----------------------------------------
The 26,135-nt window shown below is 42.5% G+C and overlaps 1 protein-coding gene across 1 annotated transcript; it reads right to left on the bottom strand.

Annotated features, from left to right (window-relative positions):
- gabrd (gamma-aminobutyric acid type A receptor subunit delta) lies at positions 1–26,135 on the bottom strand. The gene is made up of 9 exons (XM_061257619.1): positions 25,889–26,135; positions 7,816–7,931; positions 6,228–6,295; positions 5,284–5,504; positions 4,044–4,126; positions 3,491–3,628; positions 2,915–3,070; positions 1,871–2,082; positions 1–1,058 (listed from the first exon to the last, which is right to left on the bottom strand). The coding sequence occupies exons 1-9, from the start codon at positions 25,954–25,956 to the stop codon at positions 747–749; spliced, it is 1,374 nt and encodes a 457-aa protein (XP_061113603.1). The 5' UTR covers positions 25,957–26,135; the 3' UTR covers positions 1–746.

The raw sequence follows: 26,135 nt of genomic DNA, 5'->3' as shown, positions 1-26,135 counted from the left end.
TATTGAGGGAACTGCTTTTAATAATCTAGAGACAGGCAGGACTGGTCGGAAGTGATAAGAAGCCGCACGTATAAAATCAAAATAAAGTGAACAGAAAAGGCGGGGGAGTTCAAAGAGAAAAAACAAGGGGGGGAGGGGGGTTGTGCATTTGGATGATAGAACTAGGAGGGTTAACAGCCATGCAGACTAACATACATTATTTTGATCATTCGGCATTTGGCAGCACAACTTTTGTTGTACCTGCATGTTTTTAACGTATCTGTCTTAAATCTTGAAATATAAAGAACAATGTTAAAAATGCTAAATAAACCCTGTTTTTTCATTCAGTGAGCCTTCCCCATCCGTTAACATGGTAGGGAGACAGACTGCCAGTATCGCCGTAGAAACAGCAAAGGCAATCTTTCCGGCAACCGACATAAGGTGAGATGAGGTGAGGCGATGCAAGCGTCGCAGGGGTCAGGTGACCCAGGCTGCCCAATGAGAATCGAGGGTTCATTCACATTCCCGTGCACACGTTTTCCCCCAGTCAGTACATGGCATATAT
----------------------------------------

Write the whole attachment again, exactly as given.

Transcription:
The 26,135-nt window shown below is 42.5% G+C and overlaps 1 protein-coding gene across 1 annotated transcript; it reads right to left on the bottom strand.

Annotated features, from left to right (window-relative positions):
- gabrd (gamma-aminobutyric acid type A receptor subunit delta) lies at positions 1–26,135 on the bottom strand. The gene is made up of 9 exons (XM_061257619.1): positions 25,889–26,135; positions 7,816–7,931; positions 6,228–6,295; positions 5,284–5,504; positions 4,044–4,126; positions 3,491–3,628; positions 2,915–3,070; positions 1,871–2,082; positions 1–1,058 (listed from the first exon to the last, which is right to left on the bottom strand). The coding sequence occupies exons 1-9, from the start codon at positions 25,954–25,956 to the stop codon at positions 747–749; spliced, it is 1,374 nt and encodes a 457-aa protein (XP_061113603.1). The 5' UTR covers positions 25,957–26,135; the 3' UTR covers positions 1–746.

The raw sequence follows: 26,135 nt of genomic DNA, 5'->3' as shown, positions 1-26,135 counted from the left end.
TATTGAGGGAACTGCTTTTAATAATCTAGAGACAGGCAGGACTGGTCGGAAGTGATAAGAAGCCGCACGTATAAAATCAAAATAAAGTGAACAGAAAAGGCGGGGGAGTTCAAAGAGAAAAAACAAGGGGGGGAGGGGGGTTGTGCATTTGGATGATAGAACTAGGAGGGTTAACAGCCATGCAGACTAACATACATTATTTTGATCATTCGGCATTTGGCAGCACAACTTTTGTTGTACCTGCATGTTTTTAACGTATCTGTCTTAAATCTTGAAATATAAAGAACAATGTTAAAAATGCTAAATAAACCCTGTTTTTTCATTCAGTGAGCCTTCCCCATCCGTTAACATGGTAGGGAGACAGACTGCCAGTATCGCCGTAGAAACAGCAAAGGCAATCTTTCCGGCAACCGACATAAGGTGAGATGAGGTGAGGCGATGCAAGCGTCGCAGGGGTCAGGTGACCCAGGCTGCCCAATGAGAATCGAGGGTTCATTCACATTCCCGTGCACACGTTTTCCCCCAGTCAGTACATGGCATATAT